Psychological conditioning has been around forever even if it didn’t become a science or field of direct study until Pavlov came along with his dogs. Does that ring a bell?
There’s a problem with conditioning–you may train for a situation to generate a specific response during training (or education) but you don’t get what you expected. There are a couple of apocryphal examples to illustrate:
“The SD Police Dept.” (told to me twice, once by John Kessel in his role of youth development for USA Volleyball and then by LTC Joe Shusko during a leadership course with the USMC)
Twenty years ago, the SDPD wanted to train its undercover police to disarm assailants who pull a gun on the officer. In a situation with a loaded gun, the reaction of the officer has to be precise and done at reflex-speed. The best way to get proficient at something is repetition, so the officers would pair off, one would draw, the second would disarm hand the weapon back, and they would repeat this over and over before switching the roles of the first and second officers. There was an unexpected problem.
When an officer was confronted with this in the real world, he quickly disarmed the perpetrator–just like training–and then –just like training– immediately flipped the gun around and handed it back to the criminal!! …because that was what was done during training–take the gun then hand it back. As the story goes, both officer and criminal were shocked and the officer took it a second time without harm…after which, the SDPD immediately changed its training.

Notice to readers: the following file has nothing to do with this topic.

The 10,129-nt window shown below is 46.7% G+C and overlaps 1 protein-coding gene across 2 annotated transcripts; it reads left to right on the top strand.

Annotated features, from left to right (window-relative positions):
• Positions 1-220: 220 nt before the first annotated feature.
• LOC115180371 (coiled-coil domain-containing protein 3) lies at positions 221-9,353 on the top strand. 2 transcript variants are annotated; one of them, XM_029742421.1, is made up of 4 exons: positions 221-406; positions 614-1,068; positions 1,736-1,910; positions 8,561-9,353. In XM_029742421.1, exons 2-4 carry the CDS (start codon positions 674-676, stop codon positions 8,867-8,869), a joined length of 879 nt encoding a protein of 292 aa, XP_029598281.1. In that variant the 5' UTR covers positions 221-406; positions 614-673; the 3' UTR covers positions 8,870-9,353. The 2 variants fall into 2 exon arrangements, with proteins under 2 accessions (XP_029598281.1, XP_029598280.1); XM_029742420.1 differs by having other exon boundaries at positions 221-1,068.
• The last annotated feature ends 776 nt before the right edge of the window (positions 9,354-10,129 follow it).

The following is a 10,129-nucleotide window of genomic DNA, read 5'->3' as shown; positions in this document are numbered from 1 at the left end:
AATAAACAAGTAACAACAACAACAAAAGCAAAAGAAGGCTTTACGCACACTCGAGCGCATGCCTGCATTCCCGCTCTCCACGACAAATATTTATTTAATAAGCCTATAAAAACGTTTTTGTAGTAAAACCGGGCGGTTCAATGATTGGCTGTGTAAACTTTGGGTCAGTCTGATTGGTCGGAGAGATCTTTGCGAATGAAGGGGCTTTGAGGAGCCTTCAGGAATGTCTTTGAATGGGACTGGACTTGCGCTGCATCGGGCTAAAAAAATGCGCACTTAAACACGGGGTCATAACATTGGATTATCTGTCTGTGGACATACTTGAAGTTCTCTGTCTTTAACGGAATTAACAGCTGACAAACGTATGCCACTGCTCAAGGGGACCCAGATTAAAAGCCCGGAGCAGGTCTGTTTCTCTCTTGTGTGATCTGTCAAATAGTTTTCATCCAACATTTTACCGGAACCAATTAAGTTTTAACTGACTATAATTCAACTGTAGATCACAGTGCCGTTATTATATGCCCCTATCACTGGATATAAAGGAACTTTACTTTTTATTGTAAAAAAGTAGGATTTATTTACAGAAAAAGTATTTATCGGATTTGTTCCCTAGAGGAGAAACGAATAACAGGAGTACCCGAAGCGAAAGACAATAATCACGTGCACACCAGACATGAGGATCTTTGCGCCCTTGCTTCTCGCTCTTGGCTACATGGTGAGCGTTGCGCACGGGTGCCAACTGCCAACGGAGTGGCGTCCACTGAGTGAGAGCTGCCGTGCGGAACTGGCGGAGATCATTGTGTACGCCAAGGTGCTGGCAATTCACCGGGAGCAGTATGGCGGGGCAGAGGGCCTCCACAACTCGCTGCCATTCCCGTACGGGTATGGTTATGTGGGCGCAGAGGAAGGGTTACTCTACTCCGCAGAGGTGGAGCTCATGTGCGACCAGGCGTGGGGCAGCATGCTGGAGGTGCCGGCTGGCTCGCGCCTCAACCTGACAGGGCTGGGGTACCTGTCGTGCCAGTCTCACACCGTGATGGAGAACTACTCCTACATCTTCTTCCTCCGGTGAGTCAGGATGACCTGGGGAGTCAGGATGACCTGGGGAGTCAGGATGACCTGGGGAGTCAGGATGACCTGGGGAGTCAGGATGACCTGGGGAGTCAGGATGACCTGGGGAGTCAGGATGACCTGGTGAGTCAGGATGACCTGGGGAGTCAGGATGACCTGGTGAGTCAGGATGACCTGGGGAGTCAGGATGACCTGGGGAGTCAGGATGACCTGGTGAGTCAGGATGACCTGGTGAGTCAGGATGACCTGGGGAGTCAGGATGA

“The Soviet Anti-Tank Program” In the early weeks of the Nazi invasion of the USSR, the Soviets were desperate to stop German tanks blitzkrieging across the Soviet plains. Short of men and guns, the Red Army began training dogs. They would strap bombs to the dogs and teach them to run underneath tanks where the bombs would then be detonated, destroying the tank. The dogs were trained and the first set were sent into battle near Kiev (now Kyiv, capital of Ukraine). And when released, the dogs did exactly what they were conditioned to do. Can you tell what that was? Yup–they immediately ran under the same types of Soviet vehicles they had been training with rather than towards the German tanks and trucks.
So you can see the problem here with hammering something in via conditioning–teaching without analysis or critical thinking.
Now think about modern schools. Where’s the thinking? In American schools, everything is geared to standardized tests used across the US. Student and school success is then judged by those test results, funding comes from those test results. Your job depends on the results. So what happens? By gearing everything towards knowing how to succeed on a standardized test, we lose the key aspect of school–teaching young people how to think independently and critically. Instead, they are conditioned that school is a series of tic-marks to achieve before moving on. Learning for the sake of learning? Nope. That happens by accident.
The easiest solution would be to ditch those standardized tests, but there’s an entire industry that has grown around them and permitted to entrench. That’s not just the test makers. It’s also increased the number of administrators–administering tests, evaluating tests, determining new metrics and new tests. All of that but no one asks (search for stuff…I’m rather serious) “How can we get kids to think for themselves?” It is about what they know, not how do we get them to WANT to learn.